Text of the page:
Alexander J. Segal's picture

Obama Administration’s Immigration Policy Changes

Yesterday, November 20, 2014, President Obama announced in his prime time televised address to the nation that he would sign an executive order today, November 21, 2014, which would make some changes to the U.S. immigration policy and provide some temporary relief to estimated five million undocumented immigrants now in the USA. While the action is not a permanent, it is expected to help changing immediate life conditions of many people. It will change immigration policy in several ways. First, it will remove the heavy burden of living under continuous threat of deportation from some individuals with substantial times to the USA. While the policy still fell short of providing any such protection to parents of DACA eligible children, it does offered it to individuals who, on the date of the new policy announcement — November 20, 2014 – had either USC or LPR children in the USA. In the spirit of the same, the new policy also expended the reach of DACA by removing the upper age restrictions on those, otherwise eligible, as well as demanded some liberalization of the legal definitions applicable to many immigration cases which, if implemented, would clarify and expend the reach of the Provisional Waiver program; expend the reach of the National Interest Waiver and improve the utilization of the immigrant visas, allocated annually by the Congress. It will also eliminate the “save communities” initiative, which rendered many people in the limbo of awaiting for ICE detention after serving their time in state custody for relatively minor criminal infractions. Below is the overview of some of the changes.

Wendy Barlow's picture

President Obama’s Expansion of Executive Action on Immigration

Many agree the United States immigration system is broken. It will likely be several years before meaningful immigration reform is even considered by the U.S. Congress let alone actually enacted into law. In the interim, President Obama has indicated his willingness to use executive action to alter U.S. immigration policy. Recent reports indicate President Obama may announce a ten-point plan to modify immigration policy using his executive authority as early as November 21, 2014. This ten-point plan sets forth a wide-range of initiatives from increasing border to security and pay for immigration officers to expanding deferred action. Other initiatives include promotion of the new naturalization process by discounting the filing fee to the first 10,000 applicants, making immigrant visas available for tech jobs, changing removal priorities to target serious criminal offenders, and replacing the Secure Communities program with a new cooperative program designed to assist in immigration enforcement.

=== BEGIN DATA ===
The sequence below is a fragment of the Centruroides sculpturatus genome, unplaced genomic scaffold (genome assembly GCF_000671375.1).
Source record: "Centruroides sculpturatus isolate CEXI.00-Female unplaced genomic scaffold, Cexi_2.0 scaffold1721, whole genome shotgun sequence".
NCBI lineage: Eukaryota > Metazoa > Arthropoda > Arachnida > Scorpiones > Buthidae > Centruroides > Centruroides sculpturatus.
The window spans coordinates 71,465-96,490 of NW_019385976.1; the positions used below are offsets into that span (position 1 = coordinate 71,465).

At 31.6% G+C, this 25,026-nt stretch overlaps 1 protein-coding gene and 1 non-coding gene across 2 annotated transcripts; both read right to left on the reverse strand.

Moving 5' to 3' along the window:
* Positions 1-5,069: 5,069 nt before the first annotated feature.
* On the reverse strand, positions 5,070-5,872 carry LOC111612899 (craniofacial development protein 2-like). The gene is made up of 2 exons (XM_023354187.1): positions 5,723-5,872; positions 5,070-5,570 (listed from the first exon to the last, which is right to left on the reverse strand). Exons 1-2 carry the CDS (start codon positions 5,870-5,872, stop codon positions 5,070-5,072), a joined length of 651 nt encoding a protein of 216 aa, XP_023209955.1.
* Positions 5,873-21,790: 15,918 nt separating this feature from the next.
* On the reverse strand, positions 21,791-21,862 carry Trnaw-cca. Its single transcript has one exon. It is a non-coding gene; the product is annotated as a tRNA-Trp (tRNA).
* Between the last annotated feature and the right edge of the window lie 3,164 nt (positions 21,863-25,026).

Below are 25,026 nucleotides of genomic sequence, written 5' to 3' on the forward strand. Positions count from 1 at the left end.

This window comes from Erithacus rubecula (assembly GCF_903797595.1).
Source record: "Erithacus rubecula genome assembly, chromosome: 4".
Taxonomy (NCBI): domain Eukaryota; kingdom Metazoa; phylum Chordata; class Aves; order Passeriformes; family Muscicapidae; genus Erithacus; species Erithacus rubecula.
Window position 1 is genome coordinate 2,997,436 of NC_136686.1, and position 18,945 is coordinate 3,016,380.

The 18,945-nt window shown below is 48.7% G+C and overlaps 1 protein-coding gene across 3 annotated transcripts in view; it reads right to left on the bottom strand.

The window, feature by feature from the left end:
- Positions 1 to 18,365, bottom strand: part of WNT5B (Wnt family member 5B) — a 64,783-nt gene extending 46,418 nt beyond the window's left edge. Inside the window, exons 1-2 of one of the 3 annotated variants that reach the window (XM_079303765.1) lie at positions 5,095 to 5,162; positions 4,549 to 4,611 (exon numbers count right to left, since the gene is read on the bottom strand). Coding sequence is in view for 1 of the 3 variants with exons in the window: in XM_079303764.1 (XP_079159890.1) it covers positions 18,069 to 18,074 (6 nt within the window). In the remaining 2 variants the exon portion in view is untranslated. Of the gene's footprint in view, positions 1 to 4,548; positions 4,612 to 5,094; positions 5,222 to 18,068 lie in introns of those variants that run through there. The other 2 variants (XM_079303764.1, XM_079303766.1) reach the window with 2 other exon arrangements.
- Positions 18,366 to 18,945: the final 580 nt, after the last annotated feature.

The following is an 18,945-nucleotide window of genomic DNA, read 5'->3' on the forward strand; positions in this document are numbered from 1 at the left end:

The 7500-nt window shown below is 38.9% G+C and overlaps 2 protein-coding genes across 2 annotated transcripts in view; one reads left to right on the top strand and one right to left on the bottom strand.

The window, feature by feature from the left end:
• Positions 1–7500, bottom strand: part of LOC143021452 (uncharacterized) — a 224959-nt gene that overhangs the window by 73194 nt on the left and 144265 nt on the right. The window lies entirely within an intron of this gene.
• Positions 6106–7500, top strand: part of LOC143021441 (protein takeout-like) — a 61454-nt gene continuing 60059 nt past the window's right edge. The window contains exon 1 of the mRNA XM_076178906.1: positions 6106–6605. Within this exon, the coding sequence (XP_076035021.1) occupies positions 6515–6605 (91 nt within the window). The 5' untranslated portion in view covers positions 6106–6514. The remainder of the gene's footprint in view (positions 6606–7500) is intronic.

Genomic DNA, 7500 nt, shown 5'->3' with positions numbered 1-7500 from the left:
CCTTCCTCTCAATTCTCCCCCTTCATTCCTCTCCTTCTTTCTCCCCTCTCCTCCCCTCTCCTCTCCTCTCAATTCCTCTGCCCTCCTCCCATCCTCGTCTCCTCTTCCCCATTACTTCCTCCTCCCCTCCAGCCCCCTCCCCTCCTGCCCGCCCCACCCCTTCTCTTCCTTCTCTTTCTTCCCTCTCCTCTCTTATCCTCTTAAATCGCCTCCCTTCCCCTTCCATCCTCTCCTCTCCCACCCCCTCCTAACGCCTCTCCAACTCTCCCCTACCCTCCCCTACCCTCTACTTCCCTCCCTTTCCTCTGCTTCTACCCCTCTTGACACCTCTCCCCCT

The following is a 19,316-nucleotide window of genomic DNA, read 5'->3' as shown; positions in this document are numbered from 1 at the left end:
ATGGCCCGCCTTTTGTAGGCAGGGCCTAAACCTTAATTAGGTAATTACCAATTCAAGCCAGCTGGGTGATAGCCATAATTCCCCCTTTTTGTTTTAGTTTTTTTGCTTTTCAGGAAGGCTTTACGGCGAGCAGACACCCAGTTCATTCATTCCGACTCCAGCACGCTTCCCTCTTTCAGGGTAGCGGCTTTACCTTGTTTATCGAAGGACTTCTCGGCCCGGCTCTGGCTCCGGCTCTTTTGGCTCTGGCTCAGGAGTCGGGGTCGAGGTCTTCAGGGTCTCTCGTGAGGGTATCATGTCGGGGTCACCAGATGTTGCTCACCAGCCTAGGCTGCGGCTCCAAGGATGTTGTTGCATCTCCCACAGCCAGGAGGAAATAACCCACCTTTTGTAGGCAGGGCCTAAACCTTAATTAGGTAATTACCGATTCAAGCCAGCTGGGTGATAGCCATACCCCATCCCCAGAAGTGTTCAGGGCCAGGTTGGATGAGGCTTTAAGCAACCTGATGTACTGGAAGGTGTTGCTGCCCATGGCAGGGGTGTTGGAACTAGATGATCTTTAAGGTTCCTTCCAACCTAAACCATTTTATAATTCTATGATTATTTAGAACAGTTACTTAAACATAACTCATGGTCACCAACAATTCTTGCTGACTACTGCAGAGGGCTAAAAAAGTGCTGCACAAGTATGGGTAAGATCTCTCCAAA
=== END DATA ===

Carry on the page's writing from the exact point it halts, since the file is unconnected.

Wendy Barlow's picture

Same - Sex Marriage and Immigration Benefits

On June 26, 2013, the U.S. Supreme Court found section 3 of the Defense of Marriage Act (DOMA) unconstitutional. See Windsor v. United States, 133 S.Ct. 2675 (2013). Section 3 of DOMA had amended the federal definition of “marriage” and “spouse”; after the enactment of DOMA “marriage” was defined as “only a legal union between one man and one woman as husband and wife”, 1 U.S.C. §7, and “spouse” referred “only to a person of the opposite sex who is a husband or a wife.” Id. DOMA precluded same-sex couples from deriving immigration benefits that were otherwise available to similarly situated heterosexual couples. Immediately after the U.S. Supreme Court’s decision, a variety of immigration benefits became available to same-sex couples. U.S. Citizenship and Immigration Services (USCIS) and the U.S. Embassies/Consulates now adjudicate petitions and applications for same-sex couples in the same manner as similarly situated heterosexual couples.